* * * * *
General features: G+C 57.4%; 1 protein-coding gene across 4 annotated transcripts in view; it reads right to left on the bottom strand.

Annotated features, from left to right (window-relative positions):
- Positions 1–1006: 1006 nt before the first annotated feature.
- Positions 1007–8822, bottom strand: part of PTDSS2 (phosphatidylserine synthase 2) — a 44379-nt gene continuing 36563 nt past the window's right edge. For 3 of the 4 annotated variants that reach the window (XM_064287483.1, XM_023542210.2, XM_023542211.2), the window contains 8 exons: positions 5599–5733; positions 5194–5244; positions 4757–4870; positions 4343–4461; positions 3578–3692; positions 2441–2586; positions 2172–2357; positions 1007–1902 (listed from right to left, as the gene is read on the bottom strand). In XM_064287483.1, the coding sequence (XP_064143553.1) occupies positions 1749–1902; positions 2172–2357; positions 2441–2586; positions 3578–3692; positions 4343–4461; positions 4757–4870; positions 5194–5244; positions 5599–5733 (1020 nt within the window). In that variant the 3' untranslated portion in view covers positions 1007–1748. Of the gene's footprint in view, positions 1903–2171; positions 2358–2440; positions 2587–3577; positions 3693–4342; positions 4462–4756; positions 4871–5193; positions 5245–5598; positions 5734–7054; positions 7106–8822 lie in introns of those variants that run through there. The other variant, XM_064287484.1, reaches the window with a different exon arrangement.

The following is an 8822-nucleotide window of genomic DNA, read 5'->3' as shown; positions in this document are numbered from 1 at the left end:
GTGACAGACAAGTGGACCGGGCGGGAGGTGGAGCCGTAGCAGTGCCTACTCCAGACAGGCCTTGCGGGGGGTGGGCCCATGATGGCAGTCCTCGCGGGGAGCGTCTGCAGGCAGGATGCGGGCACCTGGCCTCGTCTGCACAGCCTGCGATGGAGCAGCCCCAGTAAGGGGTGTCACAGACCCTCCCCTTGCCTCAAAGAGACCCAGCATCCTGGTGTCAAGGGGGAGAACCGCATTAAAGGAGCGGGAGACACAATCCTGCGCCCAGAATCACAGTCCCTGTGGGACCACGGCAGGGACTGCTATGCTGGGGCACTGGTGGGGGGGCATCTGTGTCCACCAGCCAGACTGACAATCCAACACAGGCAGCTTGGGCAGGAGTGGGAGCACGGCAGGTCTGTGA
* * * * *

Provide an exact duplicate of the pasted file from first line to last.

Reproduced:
General features: G+C 57.4%; 1 protein-coding gene across 4 annotated transcripts in view; it reads right to left on the bottom strand.

Annotated features, from left to right (window-relative positions):
- Positions 1–1006: 1006 nt before the first annotated feature.
- Positions 1007–8822, bottom strand: part of PTDSS2 (phosphatidylserine synthase 2) — a 44379-nt gene continuing 36563 nt past the window's right edge. For 3 of the 4 annotated variants that reach the window (XM_064287483.1, XM_023542210.2, XM_023542211.2), the window contains 8 exons: positions 5599–5733; positions 5194–5244; positions 4757–4870; positions 4343–4461; positions 3578–3692; positions 2441–2586; positions 2172–2357; positions 1007–1902 (listed from right to left, as the gene is read on the bottom strand). In XM_064287483.1, the coding sequence (XP_064143553.1) occupies positions 1749–1902; positions 2172–2357; positions 2441–2586; positions 3578–3692; positions 4343–4461; positions 4757–4870; positions 5194–5244; positions 5599–5733 (1020 nt within the window). In that variant the 3' untranslated portion in view covers positions 1007–1748. Of the gene's footprint in view, positions 1903–2171; positions 2358–2440; positions 2587–3577; positions 3693–4342; positions 4462–4756; positions 4871–5193; positions 5245–5598; positions 5734–7054; positions 7106–8822 lie in introns of those variants that run through there. The other variant, XM_064287484.1, reaches the window with a different exon arrangement.

The following is an 8822-nucleotide window of genomic DNA, read 5'->3' as shown; positions in this document are numbered from 1 at the left end:
GTGACAGACAAGTGGACCGGGCGGGAGGTGGAGCCGTAGCAGTGCCTACTCCAGACAGGCCTTGCGGGGGGTGGGCCCATGATGGCAGTCCTCGCGGGGAGCGTCTGCAGGCAGGATGCGGGCACCTGGCCTCGTCTGCACAGCCTGCGATGGAGCAGCCCCAGTAAGGGGTGTCACAGACCCTCCCCTTGCCTCAAAGAGACCCAGCATCCTGGTGTCAAGGGGGAGAACCGCATTAAAGGAGCGGGAGACACAATCCTGCGCCCAGAATCACAGTCCCTGTGGGACCACGGCAGGGACTGCTATGCTGGGGCACTGGTGGGGGGGCATCTGTGTCCACCAGCCAGACTGACAATCCAACACAGGCAGCTTGGGCAGGAGTGGGAGCACGGCAGGTCTGTGA